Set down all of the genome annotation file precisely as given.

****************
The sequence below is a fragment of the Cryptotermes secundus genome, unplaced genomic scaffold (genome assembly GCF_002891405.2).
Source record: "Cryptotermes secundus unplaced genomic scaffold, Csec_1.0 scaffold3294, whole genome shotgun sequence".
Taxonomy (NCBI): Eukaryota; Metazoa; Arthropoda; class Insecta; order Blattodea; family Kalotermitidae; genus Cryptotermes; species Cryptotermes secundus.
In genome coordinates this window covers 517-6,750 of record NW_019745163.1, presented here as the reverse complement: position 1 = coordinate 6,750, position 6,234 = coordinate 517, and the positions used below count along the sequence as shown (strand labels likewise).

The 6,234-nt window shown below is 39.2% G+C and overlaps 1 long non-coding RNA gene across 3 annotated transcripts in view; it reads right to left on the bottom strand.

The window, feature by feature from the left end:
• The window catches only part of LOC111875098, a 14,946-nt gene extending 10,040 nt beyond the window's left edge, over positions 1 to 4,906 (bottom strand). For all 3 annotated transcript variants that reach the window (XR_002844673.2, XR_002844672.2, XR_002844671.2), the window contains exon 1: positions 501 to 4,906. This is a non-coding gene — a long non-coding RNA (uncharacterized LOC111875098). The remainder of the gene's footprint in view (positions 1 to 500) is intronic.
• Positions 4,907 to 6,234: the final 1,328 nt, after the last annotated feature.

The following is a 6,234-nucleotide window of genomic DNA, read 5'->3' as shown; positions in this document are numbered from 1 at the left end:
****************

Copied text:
The sequence below is a fragment of the Cryptotermes secundus genome, unplaced genomic scaffold (genome assembly GCF_002891405.2).
Source record: "Cryptotermes secundus unplaced genomic scaffold, Csec_1.0 scaffold3294, whole genome shotgun sequence".
Taxonomy (NCBI): Eukaryota; Metazoa; Arthropoda; class Insecta; order Blattodea; family Kalotermitidae; genus Cryptotermes; species Cryptotermes secundus.
In genome coordinates this window covers 517-6,750 of record NW_019745163.1, presented here as the reverse complement: position 1 = coordinate 6,750, position 6,234 = coordinate 517, and the positions used below count along the sequence as shown (strand labels likewise).

The 6,234-nt window shown below is 39.2% G+C and overlaps 1 long non-coding RNA gene across 3 annotated transcripts in view; it reads right to left on the bottom strand.

The window, feature by feature from the left end:
• The window catches only part of LOC111875098, a 14,946-nt gene extending 10,040 nt beyond the window's left edge, over positions 1 to 4,906 (bottom strand). For all 3 annotated transcript variants that reach the window (XR_002844673.2, XR_002844672.2, XR_002844671.2), the window contains exon 1: positions 501 to 4,906. This is a non-coding gene — a long non-coding RNA (uncharacterized LOC111875098). The remainder of the gene's footprint in view (positions 1 to 500) is intronic.
• Positions 4,907 to 6,234: the final 1,328 nt, after the last annotated feature.

The following is a 6,234-nucleotide window of genomic DNA, read 5'->3' as shown; positions in this document are numbered from 1 at the left end: